Antigen recognition and thymic maturation of human TCR Vgamma9-Vdelta2 cells

Kistowska, Magdalena. Antigen recognition and thymic maturation of human TCR Vgamma9-Vdelta2 cells. 2008, Doctoral Thesis, University of Basel, Faculty of Science.


Official URL: http://edoc.unibas.ch/diss/DissB_8153

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T cells are divided into two populations according to the type of TCR used
for antigen recognition. One population uses a TCR heterodimer, which is
composed by the non-covalently associated alpha and beta chains. This TCR
recognizes protein and lipid antigens, which are presented by MHC and CD1
antigen-presenting molecules, respectively. A second population uses a TCR
heterodimer composed by the gamma and delta chains and recognizes nonpeptidic
ligands in the absence of MHC and CD1 restriction. In humans the major
population of TCR gd cells uses the Vg9-Vd2 TCR. This is a unique population
because it is present only in primates and constitutes >50% of peripheral TCR gd
cells. TCR Vg9-Vd2 cells are activated by microbial phosphorylated metabolites
and by so far unknown ligands expressed by a group of tumor cells. The principal
microbial antigen is (E)-4-hydroxy-3-methyl-but-2-enyl pyrophosphate (HMB-PP),
an intermediate metabolite generated in 2-C-methyl-D-erythritol 4-phosphate
(MEP) pathway of isoprenoids biosynthesis.
Despite these cells were described in 1986, many aspects remain unclear,
including the nature of the stimulatory ligands present in tumor cells, the
mechanisms of their activation during infection, the molecular mechanisms
involved in antigen presentation, and the requirements for thymic maturation. In
this dissertation we have addressed these important issues using ex vivo cells,
biochemical approaches for ligand identification, T cell activation assays and
generation of transgenic mice expressing this human TCR.
We have identified endogenous metabolites generated in the mevalonate
pathway as the tumor ligands which stimulate TCR Vg9-Vd2 lymphocytes. We
have found that tumor cells show altered mevalonate pathway which leads to
accumulation of intermediate metabolites. This is novel mechanism utilized by
the immune system to monitor the metabolic integrity of cells and to react to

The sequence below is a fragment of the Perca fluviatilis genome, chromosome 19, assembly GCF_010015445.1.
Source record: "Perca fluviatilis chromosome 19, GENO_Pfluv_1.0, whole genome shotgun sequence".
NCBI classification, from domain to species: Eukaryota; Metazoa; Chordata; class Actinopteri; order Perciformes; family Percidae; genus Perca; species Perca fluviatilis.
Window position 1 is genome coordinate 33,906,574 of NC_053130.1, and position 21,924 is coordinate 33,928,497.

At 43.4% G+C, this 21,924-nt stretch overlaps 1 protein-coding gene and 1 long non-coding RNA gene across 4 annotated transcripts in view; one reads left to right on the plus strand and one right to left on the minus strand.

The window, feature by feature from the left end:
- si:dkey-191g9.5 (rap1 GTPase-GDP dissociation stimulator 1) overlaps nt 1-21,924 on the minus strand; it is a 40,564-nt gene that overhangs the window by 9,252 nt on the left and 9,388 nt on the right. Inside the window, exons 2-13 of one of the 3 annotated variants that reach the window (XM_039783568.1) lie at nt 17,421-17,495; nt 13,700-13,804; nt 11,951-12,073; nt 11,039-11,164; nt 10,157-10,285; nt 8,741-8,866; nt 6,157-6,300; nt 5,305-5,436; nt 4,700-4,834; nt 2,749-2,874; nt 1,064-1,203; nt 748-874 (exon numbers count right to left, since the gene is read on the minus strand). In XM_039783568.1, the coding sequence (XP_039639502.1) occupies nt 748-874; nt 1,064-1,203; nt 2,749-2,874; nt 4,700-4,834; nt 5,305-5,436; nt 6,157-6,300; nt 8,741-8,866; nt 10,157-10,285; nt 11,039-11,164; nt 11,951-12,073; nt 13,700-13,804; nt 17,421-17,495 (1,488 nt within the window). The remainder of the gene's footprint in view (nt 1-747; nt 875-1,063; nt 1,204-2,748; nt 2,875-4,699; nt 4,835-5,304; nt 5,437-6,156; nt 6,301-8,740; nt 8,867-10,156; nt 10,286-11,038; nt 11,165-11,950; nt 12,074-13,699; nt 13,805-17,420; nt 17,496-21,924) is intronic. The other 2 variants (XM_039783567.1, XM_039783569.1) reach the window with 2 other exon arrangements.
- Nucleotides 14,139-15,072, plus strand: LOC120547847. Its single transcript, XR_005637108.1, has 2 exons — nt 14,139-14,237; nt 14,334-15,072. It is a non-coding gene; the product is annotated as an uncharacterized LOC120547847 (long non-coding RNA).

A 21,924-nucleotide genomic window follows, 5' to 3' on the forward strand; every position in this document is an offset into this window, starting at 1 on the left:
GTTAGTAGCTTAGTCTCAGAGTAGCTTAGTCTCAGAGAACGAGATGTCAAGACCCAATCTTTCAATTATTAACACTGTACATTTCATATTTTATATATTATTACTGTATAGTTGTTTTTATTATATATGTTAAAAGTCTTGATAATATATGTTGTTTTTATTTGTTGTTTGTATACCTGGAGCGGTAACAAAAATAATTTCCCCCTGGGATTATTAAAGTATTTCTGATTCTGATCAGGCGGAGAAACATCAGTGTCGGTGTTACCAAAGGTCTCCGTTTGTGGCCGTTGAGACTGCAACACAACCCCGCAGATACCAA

those which have a dysregulation of this important metabolic pathway.
In a second series of studies we have investigated how TCR Vg9-Vd2 cells
are activated during bacterial infections. Despite published studies identified
HMB-PP as a potent stimulatory ligand in vitro, there was no formal evidence that
this compound participates in cell activation during infection. Unexpectedly, we
found that HMB-PP is not the major stimulatory ligand during infection and
instead endogenous mevalonate metabolites are the stimulatory ligands. We
describe how infection modifies the 3-hydroxy-3-methyl-glutaryl-CoA reductase
(HMGR), which is the key enzyme of the mevalonate pathway, and promotes
increased synthesis of stimulatory metabolites. We show that infection induces a
transient increase in HMGR protein levels and dephosphorylation, leading to
increased enzymatic activity. This alteration occurs already within 1 hour after
infection, thus representing a rapid mechanism reacting to infection. Thus, like
with recognition of tumor cells, also during infection, the immune system of
primates utilizes a mechanism which detects alterations of an important
metabolic pathway.
We also investigated the mechanisms how mevalonate metabolites traffic
within cells. We found that these ligands, which are generated within the
cytoplasm, are transported to the cell surface, where they interact with the TCR
gd, by the MRP5 transporter. We showed that MRP5-blocking drugs inhibit
presentation to TCR gd cells that over expression and knocking down of MRP5
protein increase and inhibit ligand presentation, respectively. These results show
that like peptides, which are transported from cytoplasm to the ER through the
ABC transporters TAP1 and TAP2, also TCR gd ligands utilize ABC transporters
to become immunogenic. We also found that MRP5 is not involved in forming
complexes presented to the TCR gd and that other unknown ubiquitous and nonpolymorphic
molecules are involved in this process.
In the last part of these studies we investigated the requirements for
thymic maturation and peripheral expansion of TCR Vg9-Vd2 cells. We generated
a transgenic (Tg) mouse model in which T cells express a TCR composed by
human Vg9-Vd2 chains. Tg thymocytes express molecules characteristic of
partially mature thymocytes together with high levels of Tg TCR. Tg cells do not
acquire a mature phenotype and do not exit the thymus in the absence of TCR
triggering. However, upon injection of TCR-specific mAbs, Tg thymocytes
undergo maturation and colonize peripheral lymphoid organs. Mature Tg T cells
remain in the periphery for up to 6 months, with a phenotype of naïve T cells and
strongly react to physiological ligands when stimulated by human antigenpresenting
cells, which express the restriction element. Thus, Tg T cells
expressing the human TCR Vg9-Vd2 resemble TCR ab cells since they also
require selection events during thymic maturation.
Advisors:De Libero, Gennaro
Committee Members:Rolink, Antonius G. and Palmer, Ed
Faculties and Departments:03 Faculty of Medicine > Departement Biomedizin > Department of Biomedicine, University Hospital Basel > Experimental Immunology (De Libero)
UniBasel Contributors:De Libero, Gennaro and Rolink, Antonius G. and Palmer, Ed
Item Type:Thesis
Thesis Subtype:Doctoral Thesis
Thesis no:8153
Thesis status:Complete
Number of Pages:198
Identification Number:
edoc DOI:
Last Modified:22 Jan 2018 15:50
Deposited On:13 Feb 2009 16:20

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